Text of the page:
Click to view caption

Something wakes me at midnight on Saturday. Another sleepless night of Al-Jazeera, and I’ve been unconscious since my return from the office. With an empty stomach and a groggy head, I reach instinctively for my mobile phone. Among the three missed calls listed on the screen, I catch the name of Michel Elefteriades.

It’s been a while since I heard from this most famous of all my friends, the many-facetted Lebanese Civil War veteran-turned-music producer, otherwise known as Emperor Michel I of Nowherestan, and I’m wondering whether or not he might be following up his invitation for me to visit him in Beirut (in recent weeks I’ve had a strong reason to go, so the thought is exciting even despite last night’s overdose of adversity). But since getting this month’s bill, I’ve cancelled the roaming facility on my phone, my only way to call back Michel’s Lebanon number. So I text a brief apology instead, reviewing the next day’s tasks while I stretch, yawn and head for the kitchen. I don’t think he will call back.

Nor does it occur to me that talking to the Emperor might help with the most pressing of said tasks: the writing of a “culturally aware response” to ongoing violence in Lebanon and the Occupied Territories — something I’m sure readers of these pages will appreciate, though I have no idea what, when click comes to save, it might actually entail. Once again I wonder whether to make a bulk e-mail request for reactions, seek out a locally available “source”, or simply scour online news sites afresh.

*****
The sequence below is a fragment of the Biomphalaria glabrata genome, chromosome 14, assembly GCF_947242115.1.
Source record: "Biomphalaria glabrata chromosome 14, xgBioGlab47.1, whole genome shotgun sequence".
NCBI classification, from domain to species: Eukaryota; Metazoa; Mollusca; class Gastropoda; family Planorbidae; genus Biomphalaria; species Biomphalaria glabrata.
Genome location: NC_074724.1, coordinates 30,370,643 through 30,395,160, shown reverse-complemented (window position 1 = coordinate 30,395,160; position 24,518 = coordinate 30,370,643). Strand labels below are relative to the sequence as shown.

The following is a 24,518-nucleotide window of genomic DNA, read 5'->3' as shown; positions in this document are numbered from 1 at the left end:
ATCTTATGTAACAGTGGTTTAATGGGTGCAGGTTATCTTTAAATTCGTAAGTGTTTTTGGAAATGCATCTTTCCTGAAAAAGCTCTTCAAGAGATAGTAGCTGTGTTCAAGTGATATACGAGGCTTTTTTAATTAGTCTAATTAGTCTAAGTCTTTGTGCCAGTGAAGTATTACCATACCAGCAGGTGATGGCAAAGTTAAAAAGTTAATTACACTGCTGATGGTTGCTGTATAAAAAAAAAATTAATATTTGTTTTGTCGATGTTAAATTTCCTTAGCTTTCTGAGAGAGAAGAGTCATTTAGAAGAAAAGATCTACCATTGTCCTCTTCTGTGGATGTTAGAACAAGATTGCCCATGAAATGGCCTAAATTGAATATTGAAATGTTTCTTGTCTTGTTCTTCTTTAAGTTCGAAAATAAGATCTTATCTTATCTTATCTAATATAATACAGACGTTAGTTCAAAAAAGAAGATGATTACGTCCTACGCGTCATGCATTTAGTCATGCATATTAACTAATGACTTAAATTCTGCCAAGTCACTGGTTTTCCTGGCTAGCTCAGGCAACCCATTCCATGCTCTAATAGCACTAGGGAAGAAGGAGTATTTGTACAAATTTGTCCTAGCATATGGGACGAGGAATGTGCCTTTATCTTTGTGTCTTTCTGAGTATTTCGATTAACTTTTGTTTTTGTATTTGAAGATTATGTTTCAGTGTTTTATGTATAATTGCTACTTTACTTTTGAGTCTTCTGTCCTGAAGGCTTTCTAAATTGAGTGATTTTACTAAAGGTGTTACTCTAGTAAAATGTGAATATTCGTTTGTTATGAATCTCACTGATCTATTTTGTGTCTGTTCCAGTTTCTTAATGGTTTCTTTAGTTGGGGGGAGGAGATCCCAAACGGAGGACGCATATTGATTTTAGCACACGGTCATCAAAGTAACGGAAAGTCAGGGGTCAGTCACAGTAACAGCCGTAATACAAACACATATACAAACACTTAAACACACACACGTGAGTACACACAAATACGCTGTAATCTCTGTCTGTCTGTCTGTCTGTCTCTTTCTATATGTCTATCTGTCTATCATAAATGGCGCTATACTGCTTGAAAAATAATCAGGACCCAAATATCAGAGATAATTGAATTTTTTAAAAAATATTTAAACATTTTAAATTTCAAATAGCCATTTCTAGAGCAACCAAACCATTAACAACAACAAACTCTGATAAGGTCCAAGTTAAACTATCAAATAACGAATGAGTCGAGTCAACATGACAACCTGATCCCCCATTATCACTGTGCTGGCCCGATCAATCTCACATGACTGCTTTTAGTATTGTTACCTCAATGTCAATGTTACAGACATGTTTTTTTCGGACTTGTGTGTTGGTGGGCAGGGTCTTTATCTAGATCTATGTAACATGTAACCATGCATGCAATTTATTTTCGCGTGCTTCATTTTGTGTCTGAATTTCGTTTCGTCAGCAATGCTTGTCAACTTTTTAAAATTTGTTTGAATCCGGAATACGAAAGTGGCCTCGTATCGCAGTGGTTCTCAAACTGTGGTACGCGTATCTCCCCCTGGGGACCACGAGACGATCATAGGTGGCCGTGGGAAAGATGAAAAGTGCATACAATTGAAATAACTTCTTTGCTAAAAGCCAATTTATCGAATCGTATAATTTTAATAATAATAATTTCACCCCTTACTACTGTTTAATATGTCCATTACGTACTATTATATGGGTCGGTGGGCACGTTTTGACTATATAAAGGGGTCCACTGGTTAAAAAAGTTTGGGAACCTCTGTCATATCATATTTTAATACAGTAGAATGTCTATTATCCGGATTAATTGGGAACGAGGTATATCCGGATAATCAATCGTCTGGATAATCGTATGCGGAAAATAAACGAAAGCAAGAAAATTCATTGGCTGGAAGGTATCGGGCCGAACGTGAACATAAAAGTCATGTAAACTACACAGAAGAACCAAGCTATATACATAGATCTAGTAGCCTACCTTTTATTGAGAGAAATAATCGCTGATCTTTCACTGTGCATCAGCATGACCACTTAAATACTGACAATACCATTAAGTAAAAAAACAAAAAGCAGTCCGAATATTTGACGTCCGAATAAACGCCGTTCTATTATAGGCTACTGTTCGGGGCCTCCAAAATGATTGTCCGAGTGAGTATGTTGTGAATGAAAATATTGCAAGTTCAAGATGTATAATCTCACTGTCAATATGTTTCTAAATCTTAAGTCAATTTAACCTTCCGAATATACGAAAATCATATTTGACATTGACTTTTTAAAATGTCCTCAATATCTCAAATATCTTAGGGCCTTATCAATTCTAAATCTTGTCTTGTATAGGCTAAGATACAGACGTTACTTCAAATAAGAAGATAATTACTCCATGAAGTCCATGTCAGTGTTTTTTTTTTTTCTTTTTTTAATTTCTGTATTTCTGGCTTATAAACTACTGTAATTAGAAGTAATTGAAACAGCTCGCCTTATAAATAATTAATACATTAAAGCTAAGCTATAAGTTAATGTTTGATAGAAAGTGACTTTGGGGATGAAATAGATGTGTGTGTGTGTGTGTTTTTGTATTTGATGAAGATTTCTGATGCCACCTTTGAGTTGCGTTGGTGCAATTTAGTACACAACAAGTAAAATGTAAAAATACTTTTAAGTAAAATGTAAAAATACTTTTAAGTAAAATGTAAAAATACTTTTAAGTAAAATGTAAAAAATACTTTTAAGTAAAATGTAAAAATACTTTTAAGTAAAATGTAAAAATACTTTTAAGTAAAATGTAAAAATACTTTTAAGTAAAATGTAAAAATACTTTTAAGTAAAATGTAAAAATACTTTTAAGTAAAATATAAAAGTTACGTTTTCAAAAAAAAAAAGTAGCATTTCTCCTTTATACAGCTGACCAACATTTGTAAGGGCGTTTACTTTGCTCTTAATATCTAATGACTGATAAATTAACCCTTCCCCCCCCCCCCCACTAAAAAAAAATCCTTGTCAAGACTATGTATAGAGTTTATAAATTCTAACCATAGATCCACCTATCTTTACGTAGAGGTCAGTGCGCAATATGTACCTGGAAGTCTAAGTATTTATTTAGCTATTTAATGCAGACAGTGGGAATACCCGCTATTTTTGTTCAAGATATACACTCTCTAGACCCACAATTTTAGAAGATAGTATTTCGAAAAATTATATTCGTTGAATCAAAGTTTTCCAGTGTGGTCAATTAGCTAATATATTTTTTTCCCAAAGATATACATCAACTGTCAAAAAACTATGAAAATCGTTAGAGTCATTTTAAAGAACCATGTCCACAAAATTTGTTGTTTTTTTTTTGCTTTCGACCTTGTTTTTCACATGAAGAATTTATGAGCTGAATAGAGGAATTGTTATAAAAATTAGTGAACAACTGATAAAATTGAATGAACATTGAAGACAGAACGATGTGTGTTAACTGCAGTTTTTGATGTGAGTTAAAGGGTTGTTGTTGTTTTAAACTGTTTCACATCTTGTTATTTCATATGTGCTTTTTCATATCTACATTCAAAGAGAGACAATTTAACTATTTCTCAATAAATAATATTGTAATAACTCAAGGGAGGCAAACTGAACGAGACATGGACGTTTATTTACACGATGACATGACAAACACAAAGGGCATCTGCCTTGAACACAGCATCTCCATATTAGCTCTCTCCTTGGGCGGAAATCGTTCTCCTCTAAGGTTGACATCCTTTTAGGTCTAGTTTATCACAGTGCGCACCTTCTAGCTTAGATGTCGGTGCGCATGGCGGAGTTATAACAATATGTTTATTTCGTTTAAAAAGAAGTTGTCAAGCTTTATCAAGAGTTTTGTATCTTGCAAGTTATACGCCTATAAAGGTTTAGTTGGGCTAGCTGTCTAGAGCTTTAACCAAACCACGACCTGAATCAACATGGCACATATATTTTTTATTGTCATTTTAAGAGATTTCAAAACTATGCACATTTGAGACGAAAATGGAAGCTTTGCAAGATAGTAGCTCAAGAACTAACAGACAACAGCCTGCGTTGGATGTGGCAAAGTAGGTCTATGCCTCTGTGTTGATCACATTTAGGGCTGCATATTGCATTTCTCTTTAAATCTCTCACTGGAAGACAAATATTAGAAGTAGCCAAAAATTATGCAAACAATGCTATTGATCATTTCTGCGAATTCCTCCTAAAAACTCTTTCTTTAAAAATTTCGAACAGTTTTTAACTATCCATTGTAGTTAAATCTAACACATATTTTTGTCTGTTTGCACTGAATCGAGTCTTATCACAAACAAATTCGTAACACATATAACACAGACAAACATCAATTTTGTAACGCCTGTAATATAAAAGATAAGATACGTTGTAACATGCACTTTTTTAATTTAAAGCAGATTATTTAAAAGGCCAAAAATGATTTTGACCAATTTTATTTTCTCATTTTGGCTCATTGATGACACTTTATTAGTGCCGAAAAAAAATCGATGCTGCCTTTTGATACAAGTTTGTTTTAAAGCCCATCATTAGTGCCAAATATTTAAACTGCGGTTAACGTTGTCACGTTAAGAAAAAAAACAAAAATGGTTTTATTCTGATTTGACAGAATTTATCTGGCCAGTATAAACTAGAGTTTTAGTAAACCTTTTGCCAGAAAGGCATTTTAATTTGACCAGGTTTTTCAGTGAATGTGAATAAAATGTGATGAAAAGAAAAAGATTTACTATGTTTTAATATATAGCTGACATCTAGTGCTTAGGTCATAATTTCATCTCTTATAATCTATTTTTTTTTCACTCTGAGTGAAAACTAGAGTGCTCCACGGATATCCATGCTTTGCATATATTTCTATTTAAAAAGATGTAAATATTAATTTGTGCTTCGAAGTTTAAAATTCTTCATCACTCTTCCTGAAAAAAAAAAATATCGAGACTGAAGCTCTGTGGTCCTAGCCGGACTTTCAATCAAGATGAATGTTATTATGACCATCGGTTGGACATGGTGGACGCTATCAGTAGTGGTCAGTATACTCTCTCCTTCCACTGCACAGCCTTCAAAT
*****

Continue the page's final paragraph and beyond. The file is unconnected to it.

Bread, cheese and, more essentially, Turkish coffee to the rescue — and I’m sifting through the notes I made in the morning. Before the hour is up, hallelujah, I have a general outline for what I want to say. Ditto: That the Fateh-Hamas conflict need not have devolved into inter-Palestinian war; That armed Palestinian presence in the northern refugee camp of Nahr Al-Bared need not be casting the shadow of 1975 on Lebanon all over again; That both conflicts raise the old niggling suspicion of some more benevolently inspired interventions on the part of the global powers that be; And that, at their allegedly secular-Islamist root, there lies, still, that suffocating sense of America versus the Arab-Muslim world.